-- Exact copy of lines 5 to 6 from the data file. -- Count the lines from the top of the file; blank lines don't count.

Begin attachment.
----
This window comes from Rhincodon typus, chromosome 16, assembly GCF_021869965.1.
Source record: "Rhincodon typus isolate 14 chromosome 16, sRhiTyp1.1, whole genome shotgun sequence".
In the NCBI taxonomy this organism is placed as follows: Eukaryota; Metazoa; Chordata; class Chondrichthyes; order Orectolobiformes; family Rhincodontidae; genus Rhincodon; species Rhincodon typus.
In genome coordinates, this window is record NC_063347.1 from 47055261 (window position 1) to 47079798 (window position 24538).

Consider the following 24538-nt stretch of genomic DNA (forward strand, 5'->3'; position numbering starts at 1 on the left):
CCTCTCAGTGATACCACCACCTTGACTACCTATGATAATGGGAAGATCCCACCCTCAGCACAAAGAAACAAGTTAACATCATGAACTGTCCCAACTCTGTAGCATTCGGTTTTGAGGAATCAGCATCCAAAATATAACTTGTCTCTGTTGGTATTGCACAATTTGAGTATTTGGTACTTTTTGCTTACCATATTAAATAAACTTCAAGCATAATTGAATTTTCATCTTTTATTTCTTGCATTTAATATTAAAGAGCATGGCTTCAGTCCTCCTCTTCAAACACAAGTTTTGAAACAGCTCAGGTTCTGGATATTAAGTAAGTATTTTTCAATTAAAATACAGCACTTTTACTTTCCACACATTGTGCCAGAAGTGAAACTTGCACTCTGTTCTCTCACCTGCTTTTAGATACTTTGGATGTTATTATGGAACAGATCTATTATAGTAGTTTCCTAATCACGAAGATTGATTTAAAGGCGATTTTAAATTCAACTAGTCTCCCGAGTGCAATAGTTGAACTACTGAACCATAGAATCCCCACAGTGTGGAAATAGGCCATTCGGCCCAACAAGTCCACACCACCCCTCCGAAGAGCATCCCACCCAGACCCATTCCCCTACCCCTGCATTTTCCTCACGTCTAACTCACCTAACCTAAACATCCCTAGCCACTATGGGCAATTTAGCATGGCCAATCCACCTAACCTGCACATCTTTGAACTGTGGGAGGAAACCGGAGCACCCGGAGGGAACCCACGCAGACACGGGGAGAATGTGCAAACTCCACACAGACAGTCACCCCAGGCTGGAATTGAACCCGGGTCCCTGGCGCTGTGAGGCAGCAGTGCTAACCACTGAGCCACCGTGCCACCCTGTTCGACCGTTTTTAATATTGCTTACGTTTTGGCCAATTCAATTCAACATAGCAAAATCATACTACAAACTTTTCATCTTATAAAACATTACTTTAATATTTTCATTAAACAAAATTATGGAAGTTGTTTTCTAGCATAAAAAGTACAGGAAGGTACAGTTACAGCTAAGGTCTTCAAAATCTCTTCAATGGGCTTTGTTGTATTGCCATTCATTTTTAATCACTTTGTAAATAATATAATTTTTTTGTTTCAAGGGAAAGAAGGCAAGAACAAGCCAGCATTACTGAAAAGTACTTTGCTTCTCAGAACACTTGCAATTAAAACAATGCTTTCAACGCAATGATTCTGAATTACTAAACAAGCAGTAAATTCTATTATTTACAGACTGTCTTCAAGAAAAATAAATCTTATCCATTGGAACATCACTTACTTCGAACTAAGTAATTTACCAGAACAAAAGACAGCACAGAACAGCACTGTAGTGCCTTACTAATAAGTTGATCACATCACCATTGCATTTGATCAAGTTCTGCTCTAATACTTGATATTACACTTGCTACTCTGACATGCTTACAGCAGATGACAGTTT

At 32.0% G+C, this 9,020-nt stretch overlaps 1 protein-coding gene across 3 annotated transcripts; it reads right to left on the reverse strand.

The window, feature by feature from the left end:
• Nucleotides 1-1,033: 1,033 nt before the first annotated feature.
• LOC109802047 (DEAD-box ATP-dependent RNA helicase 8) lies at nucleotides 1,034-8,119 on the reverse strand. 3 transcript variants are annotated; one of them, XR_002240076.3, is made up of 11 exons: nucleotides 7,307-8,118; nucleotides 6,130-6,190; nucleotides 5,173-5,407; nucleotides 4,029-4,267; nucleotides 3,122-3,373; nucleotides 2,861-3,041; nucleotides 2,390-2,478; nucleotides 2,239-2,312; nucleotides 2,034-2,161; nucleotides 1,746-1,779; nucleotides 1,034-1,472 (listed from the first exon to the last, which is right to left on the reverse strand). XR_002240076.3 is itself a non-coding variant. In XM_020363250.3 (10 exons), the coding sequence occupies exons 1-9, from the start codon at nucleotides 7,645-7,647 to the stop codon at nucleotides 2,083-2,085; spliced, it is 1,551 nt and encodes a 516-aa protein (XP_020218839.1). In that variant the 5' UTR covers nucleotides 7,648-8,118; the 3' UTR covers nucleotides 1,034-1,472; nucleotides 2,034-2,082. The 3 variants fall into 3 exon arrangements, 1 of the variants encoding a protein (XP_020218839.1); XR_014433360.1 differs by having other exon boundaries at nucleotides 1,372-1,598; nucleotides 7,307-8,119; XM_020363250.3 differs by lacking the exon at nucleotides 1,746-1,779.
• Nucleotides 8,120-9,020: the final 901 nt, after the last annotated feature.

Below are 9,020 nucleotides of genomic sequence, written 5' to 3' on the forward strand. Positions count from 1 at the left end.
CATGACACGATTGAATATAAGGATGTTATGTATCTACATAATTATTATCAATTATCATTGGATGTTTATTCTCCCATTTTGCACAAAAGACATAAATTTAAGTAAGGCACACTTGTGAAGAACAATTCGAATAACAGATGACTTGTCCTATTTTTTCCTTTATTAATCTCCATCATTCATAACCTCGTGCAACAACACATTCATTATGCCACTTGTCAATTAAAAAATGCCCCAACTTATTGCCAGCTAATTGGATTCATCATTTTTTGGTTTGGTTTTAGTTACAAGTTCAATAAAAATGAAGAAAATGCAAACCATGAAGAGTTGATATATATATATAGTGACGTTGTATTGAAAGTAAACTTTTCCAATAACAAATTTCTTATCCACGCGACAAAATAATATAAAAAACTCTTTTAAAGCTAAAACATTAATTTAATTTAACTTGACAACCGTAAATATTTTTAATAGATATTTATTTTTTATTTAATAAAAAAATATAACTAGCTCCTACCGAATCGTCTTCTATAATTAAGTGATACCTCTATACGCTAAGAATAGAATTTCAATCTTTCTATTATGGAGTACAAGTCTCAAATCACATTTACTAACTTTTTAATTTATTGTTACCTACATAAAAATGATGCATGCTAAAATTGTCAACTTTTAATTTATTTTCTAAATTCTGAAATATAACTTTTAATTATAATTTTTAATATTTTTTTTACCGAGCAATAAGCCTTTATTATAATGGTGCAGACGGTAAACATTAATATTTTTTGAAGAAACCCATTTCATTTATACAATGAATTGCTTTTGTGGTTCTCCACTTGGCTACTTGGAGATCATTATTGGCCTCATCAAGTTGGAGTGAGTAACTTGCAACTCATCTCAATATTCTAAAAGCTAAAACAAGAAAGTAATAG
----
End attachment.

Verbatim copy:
Consider the following 24538-nt stretch of genomic DNA (forward strand, 5'->3'; position numbering starts at 1 on the left):
CCTCTCAGTGATACCACCACCTTGACTACCTATGATAATGGGAAGATCCCACCCTCAGCACAAAGAAACAAGTTAACATCATGAACTGTCCCAACTCTGTAGCATTCGGTTTTGAGGAATCAGCATCCAAAATATAACTTGTCTCTGTTGGTATTGCACAATTTGAGTATTTGGTACTTTTTGCTTACCATATTAAATAAACTTCAAGCATAATTGAATTTTCATCTTTTATTTCTTGCATTTAATATTAAAGAGCATGGCTTCAGTCCTCCTCTTCAAACACAAGTTTTGAAACAGCTCAGGTTCTGGATATTAAGTAAGTATTTTTCAATTAAAATACAGCACTTTTACTTTCCACACATTGTGCCAGAAGTGAAACTTGCACTCTGTTCTCTCACCTGCTTTTAGATACTTTGGATGTTATTATGGAACAGATCTATTATAGTAGTTTCCTAATCACGAAGATTGATTTAAAGGCGATTTTAAATTCAACTAGTCTCCCGAGTGCAATAGTTGAACTACTGAACCATAGAATCCCCACAGTGTGGAAATAGGCCATTCGGCCCAACAAGTCCACACCACCCCTCCGAAGAGCATCCCACCCAGACCCATTCCCCTACCCCTGCATTTTCCTCACGTCTAACTCACCTAACCTAAACATCCCTAGCCACTATGGGCAATTTAGCATGGCCAATCCACCTAACCTGCACATCTTTGAACTGTGGGAGGAAACCGGAGCACCCGGAGGGAACCCACGCAGACACGGGGAGAATGTGCAAACTCCACACAGACAGTCACCCCAGGCTGGAATTGAACCCGGGTCCCTGGCGCTGTGAGGCAGCAGTGCTAACCACTGAGCCACCGTGCCACCCTGTTCGACCGTTTTTAATATTGCTTACGTTTTGGCCAATTCAATTCAACATAGCAAAATCATACTACAAACTTTTCATCTTATAAAACATTACTTTAATATTTTCATTAAACAAAATTATGGAAGTTGTTTTCTAGCATAAAAAGTACAGGAAGGTACAGTTACAGCTAAGGTCTTCAAAATCTCTTCAATGGGCTTTGTTGTATTGCCATTCATTTTTAATCACTTTGTAAATAATATAATTTTTTTGTTTCAAGGGAAAGAAGGCAAGAACAAGCCAGCATTACTGAAAAGTACTTTGCTTCTCAGAACACTTGCAATTAAAACAATGCTTTCAACGCAATGATTCTGAATTACTAAACAAGCAGTAAATTCTATTATTTACAGACTGTCTTCAAGAAAAATAAATCTTATCCATTGGAACATCACTTACTTCGAACTAAGTAATTTACCAGAACAAAAGACAGCACAGAACAGCACTGTAGTGCCTTACTAATAAGTTGATCACATCACCATTGCATTTGATCAAGTTCTGCTCTAATACTTGATATTACACTTGCTACTCTGACATGCTTACAGCAGATGACAGTTT